• Protecting victims and intervening early by investing in specialized intervention teams involving police and child protection services, incorporating human trafficking awareness into the education curriculum, and establishing dedicated, licensed residences to support victims, including those under the age of 16.
  • Supporting survivors by investing new funding in wrap-around, community-based supports and Indigenous-led initiatives to make more services available for survivors and by enhancing victim services to assist survivors throughout the court process.

To address the needs of First Nations, Inuit and Métis communities and organizations, and frontline workers, Indigenous-specific initiatives are integrated throughout Ontario’s new strategy. Examples of these initiatives include targeted public awareness activities, Indigenous-led community-based supports for survivors such as counselling, cultural teachings and healing ceremonies, victim services delivered by Indigenous communities and organizations, and culturally-appropriate supports for at-risk youth.

January 26, 2021

Fed. Govt.

Funding for Inuit women shelters across Inuit Nunangat

Today, the Honourable Marc Miller, Minister of Indigenous Services, along with the Honourable Ahmed Hussen, Minister of Families, Children and Social Development, committed to fund the construction and operations of shelters for Inuit women and children across Inuit Nunangat as well as in urban centres. Funding for the new shelters will be part of the $724.1 million for a comprehensive Violence Prevention Strategy as announced in the 2020 Fall Economic Statement.

Indigenous Services Canada and Canada Mortgage and Housing Corporation (CMHC) will continue to work with Pauktuutit and other Inuit partners to determine the locations and define the details of the projects to best meet the needs of women and families seeking shelter.

January 26, 2021

Inuit Nunangat

Funding for women and children shelters across Inuit Nunangat

Government is committed fund the construction and operations of shelters for Inuit women and children across Inuit Nunangat as well as in urban centres. Funding for the new shelters will be part of the $724.1 million for a comprehensive Violence Prevention Strategy as announced in the 2020 Fall Economic Statement. The government will continue to work with Pauktuutit and other Inuit partners to determine the locations and define the details of the projects to best meet the needs of women and families seeking shelter.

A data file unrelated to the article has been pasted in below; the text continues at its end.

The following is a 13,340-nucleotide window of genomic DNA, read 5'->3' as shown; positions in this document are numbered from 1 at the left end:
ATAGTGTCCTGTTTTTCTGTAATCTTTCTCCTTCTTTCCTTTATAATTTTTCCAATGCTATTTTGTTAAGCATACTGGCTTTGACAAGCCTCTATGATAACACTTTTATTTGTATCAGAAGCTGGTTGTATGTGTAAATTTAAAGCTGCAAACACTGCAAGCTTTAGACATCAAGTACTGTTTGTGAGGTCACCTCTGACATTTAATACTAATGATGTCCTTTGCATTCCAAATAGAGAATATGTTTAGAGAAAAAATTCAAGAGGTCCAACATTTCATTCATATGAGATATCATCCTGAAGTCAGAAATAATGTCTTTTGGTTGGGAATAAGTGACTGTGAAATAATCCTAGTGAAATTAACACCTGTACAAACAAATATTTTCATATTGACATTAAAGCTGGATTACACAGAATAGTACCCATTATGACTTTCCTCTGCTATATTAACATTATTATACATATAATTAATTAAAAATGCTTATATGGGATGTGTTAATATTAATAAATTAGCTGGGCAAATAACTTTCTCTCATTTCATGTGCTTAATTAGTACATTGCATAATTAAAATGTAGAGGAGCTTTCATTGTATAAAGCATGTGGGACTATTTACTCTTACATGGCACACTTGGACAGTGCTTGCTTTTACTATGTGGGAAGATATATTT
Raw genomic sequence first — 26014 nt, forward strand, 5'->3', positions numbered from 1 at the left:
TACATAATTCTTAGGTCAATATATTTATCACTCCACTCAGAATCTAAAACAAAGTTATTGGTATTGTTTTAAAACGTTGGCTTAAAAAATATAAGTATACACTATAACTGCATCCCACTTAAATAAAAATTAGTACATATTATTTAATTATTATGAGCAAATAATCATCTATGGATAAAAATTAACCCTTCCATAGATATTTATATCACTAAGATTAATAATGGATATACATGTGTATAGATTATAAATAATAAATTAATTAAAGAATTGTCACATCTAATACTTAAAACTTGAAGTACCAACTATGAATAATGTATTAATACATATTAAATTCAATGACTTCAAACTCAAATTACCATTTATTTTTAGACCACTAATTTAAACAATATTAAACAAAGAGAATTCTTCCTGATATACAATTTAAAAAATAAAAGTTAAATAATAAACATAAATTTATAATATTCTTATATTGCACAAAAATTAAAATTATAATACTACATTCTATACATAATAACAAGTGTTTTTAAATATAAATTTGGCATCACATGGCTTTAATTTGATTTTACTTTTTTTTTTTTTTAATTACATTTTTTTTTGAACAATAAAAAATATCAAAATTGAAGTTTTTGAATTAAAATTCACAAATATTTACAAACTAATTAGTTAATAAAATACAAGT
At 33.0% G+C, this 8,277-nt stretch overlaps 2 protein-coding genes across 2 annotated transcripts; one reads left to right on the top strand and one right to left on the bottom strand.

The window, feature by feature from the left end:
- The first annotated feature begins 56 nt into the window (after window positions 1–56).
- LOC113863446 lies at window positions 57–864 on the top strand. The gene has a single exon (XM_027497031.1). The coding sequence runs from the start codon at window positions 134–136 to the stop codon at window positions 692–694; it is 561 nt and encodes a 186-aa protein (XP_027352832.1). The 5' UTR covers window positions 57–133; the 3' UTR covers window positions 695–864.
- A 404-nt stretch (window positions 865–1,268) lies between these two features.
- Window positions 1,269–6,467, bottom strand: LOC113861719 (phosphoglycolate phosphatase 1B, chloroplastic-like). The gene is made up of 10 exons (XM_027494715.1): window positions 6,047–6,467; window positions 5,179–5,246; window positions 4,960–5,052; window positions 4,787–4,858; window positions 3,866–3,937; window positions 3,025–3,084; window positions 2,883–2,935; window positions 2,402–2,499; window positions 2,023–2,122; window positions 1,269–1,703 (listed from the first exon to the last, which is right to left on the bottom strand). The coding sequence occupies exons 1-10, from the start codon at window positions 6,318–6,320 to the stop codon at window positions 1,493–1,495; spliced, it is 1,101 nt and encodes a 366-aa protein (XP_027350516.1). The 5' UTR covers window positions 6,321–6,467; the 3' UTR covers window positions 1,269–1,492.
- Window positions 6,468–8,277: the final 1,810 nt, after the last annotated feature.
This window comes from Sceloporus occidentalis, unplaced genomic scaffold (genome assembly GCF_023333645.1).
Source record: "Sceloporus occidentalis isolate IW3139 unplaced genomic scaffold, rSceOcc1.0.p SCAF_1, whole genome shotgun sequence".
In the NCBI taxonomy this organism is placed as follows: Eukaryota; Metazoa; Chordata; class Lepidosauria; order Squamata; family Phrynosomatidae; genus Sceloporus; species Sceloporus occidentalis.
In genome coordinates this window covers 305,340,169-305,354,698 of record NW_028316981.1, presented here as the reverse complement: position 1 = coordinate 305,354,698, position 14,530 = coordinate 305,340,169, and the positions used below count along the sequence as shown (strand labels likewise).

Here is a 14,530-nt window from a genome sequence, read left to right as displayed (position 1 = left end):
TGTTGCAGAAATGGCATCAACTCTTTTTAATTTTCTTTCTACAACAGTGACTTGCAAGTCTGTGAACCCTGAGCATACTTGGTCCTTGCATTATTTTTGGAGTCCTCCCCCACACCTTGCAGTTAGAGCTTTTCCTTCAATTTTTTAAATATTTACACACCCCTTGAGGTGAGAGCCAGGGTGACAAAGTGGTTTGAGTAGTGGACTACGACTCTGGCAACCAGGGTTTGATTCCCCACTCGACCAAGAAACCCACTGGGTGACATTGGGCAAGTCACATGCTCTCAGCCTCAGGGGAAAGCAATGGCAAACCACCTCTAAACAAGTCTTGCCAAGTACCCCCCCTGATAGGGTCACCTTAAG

December 16, 2021


Funding Increase

CISION – Québec government is increasing the funding for the 2021-2022 call for projects – Sexual, domestic and family violence in Indigenous contexts by $6 million. This raises the total investment for this initiative from $5.4 million to $11.4 million. Launched last August, this call for projects has four objectives:
1. Prevent and counter sexual violence, including sexual assault and sexual exploitation, in Indigenous contexts
2. Prevent and counter domestic and family violence in Indigenous contexts
3. Develop culturally relevant responses that provide a sense of security in dealing with the issues of sexual, domestic and family violence and that include women, men and the Indigenous population as a whole
4. Create structured partnerships between governments and Indigenous organizations, intended to prevent and counter sexual, domestic and family violence in Indigenous contexts

December 4, 2020


Funding to adapt police intervention towards victims of domestic violence

$18M funding to finance a set of measures intended to better adapt police intervention to the realities of Indigenous communities, in particular when it comes to women who are victims of domestic violence or sexual assault. Funding includes:

  • $1.2M to combat the sexual exploitation of Indigenous women and girls and countering all forms of sexual violence
  • $4M to improve the training of Indigenous police officers to be better equipped when intervening in situations of domestic violence or sexual assault.
  • $3.8M giving them access to the services offered by the Québec’s police school. 
  • Provide Indigenous police forces with liaison officers responsible for helping them better manage cases of sexual assault and to better inform victims of their rights in the event of legal recourse
  • Training on the reality Indigenous people experience in Québec will be designed and offered to correctional service officers, so that they have a better understanding of them. 

June 3, 2021


Funding to address domestic violence

$28.5M over 5 years for programs to address domestic violence:

  • $10 million has been allocated to help support prevention and intervention services in the field of domestic and family violence in Nunavik.
  • $9.8 million will be made available to Indigenous police forces to meet specific needs connected with domestic and family violence
  • $6 million for the implementation of the recommendations made by the Viens Commission and the National Inquiry into Missing and Murdered Indigenous Women and Girls to support local, culturally relevant services to assist Indigenous men and women, and their close relatives, in the healing process.